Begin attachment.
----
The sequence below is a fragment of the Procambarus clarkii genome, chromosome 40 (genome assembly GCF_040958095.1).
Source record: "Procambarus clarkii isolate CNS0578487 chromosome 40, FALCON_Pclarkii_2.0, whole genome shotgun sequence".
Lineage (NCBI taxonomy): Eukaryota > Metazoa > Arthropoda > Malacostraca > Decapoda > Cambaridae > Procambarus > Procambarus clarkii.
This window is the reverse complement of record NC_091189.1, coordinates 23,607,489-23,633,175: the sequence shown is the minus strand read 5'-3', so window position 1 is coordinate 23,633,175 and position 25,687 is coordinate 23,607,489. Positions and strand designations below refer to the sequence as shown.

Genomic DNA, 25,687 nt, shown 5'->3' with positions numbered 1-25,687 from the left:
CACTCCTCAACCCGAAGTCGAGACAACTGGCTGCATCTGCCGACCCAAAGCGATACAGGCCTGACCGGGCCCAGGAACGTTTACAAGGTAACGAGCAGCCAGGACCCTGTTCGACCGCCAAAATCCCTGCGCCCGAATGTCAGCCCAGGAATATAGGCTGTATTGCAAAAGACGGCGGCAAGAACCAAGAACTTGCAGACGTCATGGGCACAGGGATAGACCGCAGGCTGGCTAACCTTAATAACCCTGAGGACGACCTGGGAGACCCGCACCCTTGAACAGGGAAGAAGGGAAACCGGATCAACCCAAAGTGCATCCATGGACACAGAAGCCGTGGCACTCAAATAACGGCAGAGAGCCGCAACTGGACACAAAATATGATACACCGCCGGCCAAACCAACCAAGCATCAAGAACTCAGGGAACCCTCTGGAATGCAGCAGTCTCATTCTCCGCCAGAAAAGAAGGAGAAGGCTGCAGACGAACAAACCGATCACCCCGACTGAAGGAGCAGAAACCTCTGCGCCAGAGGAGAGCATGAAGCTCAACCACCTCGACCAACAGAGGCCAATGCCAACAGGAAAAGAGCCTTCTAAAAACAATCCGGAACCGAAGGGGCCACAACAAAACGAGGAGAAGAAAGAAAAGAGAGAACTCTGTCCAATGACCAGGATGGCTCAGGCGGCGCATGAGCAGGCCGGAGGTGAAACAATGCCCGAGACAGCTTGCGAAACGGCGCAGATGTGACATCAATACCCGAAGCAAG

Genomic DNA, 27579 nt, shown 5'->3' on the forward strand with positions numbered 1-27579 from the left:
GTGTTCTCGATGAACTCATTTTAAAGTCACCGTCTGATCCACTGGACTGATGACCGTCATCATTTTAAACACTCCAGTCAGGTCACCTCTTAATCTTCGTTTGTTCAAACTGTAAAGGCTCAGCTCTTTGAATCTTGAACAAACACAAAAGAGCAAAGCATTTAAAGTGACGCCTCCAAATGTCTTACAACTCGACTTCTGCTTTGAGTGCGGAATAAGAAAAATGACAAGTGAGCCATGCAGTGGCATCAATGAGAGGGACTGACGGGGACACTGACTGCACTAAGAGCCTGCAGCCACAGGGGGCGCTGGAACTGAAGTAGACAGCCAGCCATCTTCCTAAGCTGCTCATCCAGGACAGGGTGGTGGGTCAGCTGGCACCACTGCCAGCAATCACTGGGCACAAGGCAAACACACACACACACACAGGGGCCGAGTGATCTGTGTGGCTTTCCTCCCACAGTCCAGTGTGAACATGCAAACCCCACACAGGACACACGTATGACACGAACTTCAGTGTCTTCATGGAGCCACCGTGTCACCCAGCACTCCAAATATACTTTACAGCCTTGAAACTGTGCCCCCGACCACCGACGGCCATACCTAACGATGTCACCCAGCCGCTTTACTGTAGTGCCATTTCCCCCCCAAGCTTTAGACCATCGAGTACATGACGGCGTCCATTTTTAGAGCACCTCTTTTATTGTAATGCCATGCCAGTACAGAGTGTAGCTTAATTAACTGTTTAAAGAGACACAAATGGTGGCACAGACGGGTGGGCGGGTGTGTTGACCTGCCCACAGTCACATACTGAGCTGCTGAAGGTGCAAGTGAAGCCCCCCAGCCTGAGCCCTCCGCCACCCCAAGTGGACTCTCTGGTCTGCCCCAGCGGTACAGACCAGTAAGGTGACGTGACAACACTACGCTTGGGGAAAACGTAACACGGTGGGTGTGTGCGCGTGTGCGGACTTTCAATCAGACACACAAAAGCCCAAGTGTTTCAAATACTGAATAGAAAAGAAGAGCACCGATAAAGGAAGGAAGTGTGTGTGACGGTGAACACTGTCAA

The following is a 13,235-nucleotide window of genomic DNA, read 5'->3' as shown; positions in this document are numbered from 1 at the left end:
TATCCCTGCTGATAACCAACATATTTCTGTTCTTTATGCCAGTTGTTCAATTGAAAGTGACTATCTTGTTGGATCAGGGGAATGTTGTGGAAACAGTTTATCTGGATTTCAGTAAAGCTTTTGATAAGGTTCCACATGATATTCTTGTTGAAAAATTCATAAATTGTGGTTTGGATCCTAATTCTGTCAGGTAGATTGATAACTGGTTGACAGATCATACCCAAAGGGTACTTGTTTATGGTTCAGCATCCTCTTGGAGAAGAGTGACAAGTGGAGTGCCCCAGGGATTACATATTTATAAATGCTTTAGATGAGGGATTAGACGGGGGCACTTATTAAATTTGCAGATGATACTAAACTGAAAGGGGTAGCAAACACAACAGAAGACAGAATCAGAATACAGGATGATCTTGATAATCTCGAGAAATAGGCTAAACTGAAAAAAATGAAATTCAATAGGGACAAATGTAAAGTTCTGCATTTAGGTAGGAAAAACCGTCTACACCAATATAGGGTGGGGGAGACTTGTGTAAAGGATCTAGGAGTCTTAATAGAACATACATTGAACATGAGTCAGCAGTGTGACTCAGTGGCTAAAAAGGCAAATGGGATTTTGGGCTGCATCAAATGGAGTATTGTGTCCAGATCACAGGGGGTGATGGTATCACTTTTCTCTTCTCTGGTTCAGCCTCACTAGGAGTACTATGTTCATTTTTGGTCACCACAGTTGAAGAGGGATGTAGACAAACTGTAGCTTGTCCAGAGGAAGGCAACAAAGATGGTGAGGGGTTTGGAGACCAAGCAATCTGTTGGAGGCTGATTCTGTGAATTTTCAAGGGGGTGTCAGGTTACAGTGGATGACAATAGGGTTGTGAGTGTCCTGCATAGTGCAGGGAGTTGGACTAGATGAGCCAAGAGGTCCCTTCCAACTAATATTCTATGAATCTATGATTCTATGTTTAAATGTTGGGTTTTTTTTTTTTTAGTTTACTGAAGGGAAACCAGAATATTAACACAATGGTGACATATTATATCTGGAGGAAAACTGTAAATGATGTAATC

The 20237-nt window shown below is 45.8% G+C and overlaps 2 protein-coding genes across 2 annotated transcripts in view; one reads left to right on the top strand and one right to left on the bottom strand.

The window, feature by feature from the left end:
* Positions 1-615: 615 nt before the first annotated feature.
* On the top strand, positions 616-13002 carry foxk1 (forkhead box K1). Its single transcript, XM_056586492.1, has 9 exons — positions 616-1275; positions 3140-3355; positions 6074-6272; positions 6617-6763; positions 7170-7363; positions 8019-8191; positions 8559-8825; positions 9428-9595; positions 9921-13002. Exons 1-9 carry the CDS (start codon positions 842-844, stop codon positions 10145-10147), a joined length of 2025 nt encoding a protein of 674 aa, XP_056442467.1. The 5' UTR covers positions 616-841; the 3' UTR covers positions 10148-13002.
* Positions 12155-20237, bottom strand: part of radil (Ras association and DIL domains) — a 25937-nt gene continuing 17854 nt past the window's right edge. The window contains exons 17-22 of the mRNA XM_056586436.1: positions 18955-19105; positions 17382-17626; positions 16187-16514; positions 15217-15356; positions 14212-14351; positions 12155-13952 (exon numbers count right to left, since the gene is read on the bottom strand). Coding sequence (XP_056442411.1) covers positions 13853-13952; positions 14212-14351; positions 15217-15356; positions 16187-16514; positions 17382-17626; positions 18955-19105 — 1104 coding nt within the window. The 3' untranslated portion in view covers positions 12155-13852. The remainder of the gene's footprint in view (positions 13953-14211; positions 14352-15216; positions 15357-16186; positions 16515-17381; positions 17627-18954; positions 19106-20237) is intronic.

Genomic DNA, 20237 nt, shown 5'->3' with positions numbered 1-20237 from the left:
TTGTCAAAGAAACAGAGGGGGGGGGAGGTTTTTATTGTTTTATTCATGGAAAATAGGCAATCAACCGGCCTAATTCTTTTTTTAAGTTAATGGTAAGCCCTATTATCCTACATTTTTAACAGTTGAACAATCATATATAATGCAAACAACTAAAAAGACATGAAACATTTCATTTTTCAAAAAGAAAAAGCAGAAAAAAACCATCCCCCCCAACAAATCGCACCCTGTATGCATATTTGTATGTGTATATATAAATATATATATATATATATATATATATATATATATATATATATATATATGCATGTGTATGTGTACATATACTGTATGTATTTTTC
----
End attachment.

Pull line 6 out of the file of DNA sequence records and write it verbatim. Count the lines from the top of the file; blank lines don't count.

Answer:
CACTCCTCAACCCGAAGTCGAGACAACTGGCTGCATCTGCCGACCCAAAGCGATACAGGCCTGACCGGGCCCAGGAACGTTTACAAGGTAACGAGCAGCCAGGACCCTGTTCGACCGCCAAAATCCCTGCGCCCGAATGTCAGCCCAGGAATATAGGCTGTATTGCAAAAGACGGCGGCAAGAACCAAGAACTTGCAGACGTCATGGGCACAGGGATAGACCGCAGGCTGGCTAACCTTAATAACCCTGAGGACGACCTGGGAGACCCGCACCCTTGAACAGGGAAGAAGGGAAACCGGATCAACCCAAAGTGCATCCATGGACACAGAAGCCGTGGCACTCAAATAACGGCAGAGAGCCGCAACTGGACACAAAATATGATACACCGCCGGCCAAACCAACCAAGCATCAAGAACTCAGGGAACCCTCTGGAATGCAGCAGTCTCATTCTCCGCCAGAAAAGAAGGAGAAGGCTGCAGACGAACAAACCGATCACCCCGACTGAAGGAGCAGAAACCTCTGCGCCAGAGGAGAGCATGAAGCTCAACCACCTCGACCAACAGAGGCCAATGCCAACAGGAAAAGAGCCTTCTAAAAACAATCCGGAACCGAAGGGGCCACAACAAAACGAGGAGAAGAAAGAAAAGAGAGAACTCTGTCCAATGACCAGGATGGCTCAGGCGGCGCATGAGCAGGCCGGAGGTGAAACAATGCCCGAGACAGCTTGCGAAACGGCGCAGATGTGACATCAATACCCGAAGCAAG